Pentagon ‘Not Able to Answer’ If Workplace BLM Advocacy Is Partisan
Defense Department press secretary John Kirby said Monday that he was unable to answer whether it is considered politically partisan for service members to advocate for Black Lives Matter (BLM) while at work.
Asked at a press briefing whether workplace BLM talk was “considered partisan,” Kirby said he was “not able to answer that question” and that the discussion as to why could “go down a rabbit hole on a million different things.”
“What we’re trying to get after here is the kind of ideology that inspires conduct and behavior that, as I said, is prejudicial to good order and discipline,” Kirby said, referring to an effort by the Pentagon to combat “extremist ideology and conduct” in the military that Republicans have called a partisan “political purge.”
Kirby said “it’s not about one side or the other on the aisle.”
“It’s not about what god you worship or choose not to worship. It’s about ideology that inspires you or can inspire others to bring harm inside the force, and that’s what we’re trying to get after,” he added.
The exchange came as the U.S. Navy reportedly told sailors in its training on extremism that they should not discuss “politically partisan issues,” but greenlighted discussion on BLM, which it described as a “public policy issue.”
The training slides, which were obtained by Fox News from a U.S. military official who took part in the training at the Pentagon, state: “Advocating for or against a public policy issue is authorized as long as the behavior is otherwise lawful and the advocacy is not politically partisan in nature.”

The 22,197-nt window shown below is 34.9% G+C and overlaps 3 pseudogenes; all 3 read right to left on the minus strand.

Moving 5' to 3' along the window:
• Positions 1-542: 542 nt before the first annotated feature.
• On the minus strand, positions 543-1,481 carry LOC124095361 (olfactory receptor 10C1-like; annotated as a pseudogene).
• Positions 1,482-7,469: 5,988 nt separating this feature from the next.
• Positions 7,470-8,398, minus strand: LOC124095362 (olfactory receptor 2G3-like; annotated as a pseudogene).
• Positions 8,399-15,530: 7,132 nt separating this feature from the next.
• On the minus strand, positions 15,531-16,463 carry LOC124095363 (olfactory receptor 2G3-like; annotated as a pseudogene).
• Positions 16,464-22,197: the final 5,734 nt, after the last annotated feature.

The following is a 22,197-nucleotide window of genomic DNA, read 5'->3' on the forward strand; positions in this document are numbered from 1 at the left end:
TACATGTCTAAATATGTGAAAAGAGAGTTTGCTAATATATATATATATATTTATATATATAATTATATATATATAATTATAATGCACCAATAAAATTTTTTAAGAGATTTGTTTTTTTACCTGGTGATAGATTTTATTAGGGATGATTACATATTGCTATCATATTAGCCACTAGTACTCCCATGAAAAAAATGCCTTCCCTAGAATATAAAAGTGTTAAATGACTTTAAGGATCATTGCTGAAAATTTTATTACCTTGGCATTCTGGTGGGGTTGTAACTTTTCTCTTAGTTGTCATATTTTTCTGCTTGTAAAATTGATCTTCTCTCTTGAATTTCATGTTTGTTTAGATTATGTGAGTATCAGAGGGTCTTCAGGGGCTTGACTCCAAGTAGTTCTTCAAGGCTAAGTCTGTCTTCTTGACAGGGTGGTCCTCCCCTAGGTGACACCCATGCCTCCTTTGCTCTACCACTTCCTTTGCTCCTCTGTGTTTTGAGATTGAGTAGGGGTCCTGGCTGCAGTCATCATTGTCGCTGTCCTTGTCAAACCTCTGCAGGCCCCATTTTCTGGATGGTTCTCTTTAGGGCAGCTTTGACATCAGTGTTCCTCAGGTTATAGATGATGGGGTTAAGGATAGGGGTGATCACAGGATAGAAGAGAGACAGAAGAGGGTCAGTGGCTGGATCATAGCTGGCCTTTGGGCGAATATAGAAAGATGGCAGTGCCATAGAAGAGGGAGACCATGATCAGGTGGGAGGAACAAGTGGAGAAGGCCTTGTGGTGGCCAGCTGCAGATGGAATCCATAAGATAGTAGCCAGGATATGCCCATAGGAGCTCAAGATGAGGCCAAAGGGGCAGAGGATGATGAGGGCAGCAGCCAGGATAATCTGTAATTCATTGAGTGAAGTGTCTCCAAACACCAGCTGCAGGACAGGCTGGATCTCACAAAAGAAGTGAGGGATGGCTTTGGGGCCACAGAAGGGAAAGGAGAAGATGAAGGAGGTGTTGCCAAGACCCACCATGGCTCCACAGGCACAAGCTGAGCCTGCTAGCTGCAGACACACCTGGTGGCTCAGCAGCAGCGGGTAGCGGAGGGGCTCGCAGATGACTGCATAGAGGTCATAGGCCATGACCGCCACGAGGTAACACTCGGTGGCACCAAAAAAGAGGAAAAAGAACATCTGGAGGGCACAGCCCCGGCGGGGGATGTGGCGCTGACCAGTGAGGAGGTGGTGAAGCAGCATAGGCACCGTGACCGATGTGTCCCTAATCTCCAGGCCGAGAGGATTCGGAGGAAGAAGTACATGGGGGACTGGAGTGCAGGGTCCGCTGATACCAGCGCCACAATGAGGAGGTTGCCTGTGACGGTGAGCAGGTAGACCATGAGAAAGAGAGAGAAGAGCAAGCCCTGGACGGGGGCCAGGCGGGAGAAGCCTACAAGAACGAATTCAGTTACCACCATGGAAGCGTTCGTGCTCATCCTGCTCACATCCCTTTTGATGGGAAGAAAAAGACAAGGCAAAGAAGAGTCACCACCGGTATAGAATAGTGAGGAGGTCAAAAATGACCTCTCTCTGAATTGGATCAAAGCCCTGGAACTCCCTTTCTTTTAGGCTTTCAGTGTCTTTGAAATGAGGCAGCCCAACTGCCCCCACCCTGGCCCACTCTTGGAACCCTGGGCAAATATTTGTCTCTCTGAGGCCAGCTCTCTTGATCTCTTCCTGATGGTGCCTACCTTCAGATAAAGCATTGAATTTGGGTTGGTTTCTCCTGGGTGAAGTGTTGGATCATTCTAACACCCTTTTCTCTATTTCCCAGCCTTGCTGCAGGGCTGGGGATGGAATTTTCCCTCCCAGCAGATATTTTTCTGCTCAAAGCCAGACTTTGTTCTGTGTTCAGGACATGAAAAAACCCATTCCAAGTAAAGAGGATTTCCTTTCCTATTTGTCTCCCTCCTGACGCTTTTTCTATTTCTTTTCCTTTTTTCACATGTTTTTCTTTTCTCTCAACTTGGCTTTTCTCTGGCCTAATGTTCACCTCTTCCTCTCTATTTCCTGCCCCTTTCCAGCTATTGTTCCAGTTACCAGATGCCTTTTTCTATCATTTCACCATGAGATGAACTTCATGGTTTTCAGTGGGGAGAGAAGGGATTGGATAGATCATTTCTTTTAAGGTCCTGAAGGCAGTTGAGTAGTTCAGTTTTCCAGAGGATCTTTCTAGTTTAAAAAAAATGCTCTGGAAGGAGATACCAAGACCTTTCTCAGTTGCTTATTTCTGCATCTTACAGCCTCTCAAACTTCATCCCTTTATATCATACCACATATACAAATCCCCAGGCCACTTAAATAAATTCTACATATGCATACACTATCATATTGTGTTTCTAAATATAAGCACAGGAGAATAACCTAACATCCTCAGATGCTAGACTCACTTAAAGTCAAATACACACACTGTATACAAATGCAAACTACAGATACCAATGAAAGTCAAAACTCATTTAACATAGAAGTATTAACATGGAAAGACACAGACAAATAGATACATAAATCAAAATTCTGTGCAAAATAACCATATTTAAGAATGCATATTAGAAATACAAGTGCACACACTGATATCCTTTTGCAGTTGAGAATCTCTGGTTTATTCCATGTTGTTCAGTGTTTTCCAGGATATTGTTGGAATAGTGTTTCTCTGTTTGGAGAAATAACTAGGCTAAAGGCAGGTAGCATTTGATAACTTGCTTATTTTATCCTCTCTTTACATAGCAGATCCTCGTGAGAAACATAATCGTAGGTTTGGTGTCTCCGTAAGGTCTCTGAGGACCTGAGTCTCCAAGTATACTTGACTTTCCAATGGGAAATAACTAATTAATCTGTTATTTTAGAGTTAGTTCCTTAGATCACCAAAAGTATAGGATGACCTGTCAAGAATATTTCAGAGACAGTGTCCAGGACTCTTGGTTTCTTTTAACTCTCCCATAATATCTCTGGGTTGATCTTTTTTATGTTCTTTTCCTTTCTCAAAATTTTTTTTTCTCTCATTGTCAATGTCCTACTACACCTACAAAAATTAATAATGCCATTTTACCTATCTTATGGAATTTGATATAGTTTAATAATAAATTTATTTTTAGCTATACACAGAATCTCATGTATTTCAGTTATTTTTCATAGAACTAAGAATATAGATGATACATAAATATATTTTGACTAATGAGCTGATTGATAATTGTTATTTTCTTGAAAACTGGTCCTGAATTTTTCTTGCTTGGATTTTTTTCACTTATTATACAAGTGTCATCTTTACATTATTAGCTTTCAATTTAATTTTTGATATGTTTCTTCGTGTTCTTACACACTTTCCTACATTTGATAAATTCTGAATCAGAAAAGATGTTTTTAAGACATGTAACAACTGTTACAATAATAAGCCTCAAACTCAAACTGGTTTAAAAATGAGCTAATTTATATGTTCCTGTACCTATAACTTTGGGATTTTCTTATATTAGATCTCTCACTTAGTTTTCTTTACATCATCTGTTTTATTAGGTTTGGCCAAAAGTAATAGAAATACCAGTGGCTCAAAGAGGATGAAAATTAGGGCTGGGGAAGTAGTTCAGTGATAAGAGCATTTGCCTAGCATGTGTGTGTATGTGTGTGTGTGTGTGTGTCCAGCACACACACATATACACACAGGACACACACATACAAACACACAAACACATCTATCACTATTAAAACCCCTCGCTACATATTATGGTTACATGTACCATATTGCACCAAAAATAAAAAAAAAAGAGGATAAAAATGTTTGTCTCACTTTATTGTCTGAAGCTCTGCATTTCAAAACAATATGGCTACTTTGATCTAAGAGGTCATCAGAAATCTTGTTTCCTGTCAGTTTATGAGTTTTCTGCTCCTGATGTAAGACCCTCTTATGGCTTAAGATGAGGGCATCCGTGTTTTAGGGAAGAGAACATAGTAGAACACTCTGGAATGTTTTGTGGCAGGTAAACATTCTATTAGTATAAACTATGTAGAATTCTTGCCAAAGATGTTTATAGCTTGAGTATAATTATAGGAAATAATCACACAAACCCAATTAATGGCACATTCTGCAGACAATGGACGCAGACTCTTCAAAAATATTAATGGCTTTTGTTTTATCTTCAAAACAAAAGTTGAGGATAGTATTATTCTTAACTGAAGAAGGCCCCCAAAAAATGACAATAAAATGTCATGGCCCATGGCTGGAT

Not too long after being confirmed by the Senate as the new Defense Secretary, Lloyd Austin ordered a 60-day stand-down for all military units to conduct training on and discussion of “extremism” in their ranks with every service member.
“It concerns me to think that anyone wearing the uniform of a soldier, or a sailor, an airman, Marine, or Guardian or Coast Guardsman would espouse these sorts of beliefs, let alone act on them,” Austin said in a video released last month by the Pentagon, referring to unspecified “hate groups and their sympathizers.”
“But they do. Some of them still do.”
First emerging in 2013, the BLM movement initially appeared in response to excessive use of deadly force in law enforcement actions, which many argue disproportionately affects the black community. The non-profit organization that bears the same name, however, goes much further, advocating for radical-left ideas such as the abolishment of police and prisons, and the dissolution of the nuclear family.
“We disrupt the Western-prescribed nuclear family structure requirement by supporting each other as extended families and ‘villages’ that collectively care for one another, especially our children, to the degree that mothers, parents, and children are comfortable,” the organization’s website reads.
BLM co-founder Patrisse Cullors has described herself and fellow co-founder Alicia Garza as “trained Marxists.”
The BLM movement, as well as the BLM organization, gained global attention during the summer of 2020, which was marked by widespread protests involving the group in the aftermath of the death of George Floyd, who died in police custody in May last year. Many of those protests turned violent, resulting in rioting, looting, arson, and destruction of private and public property.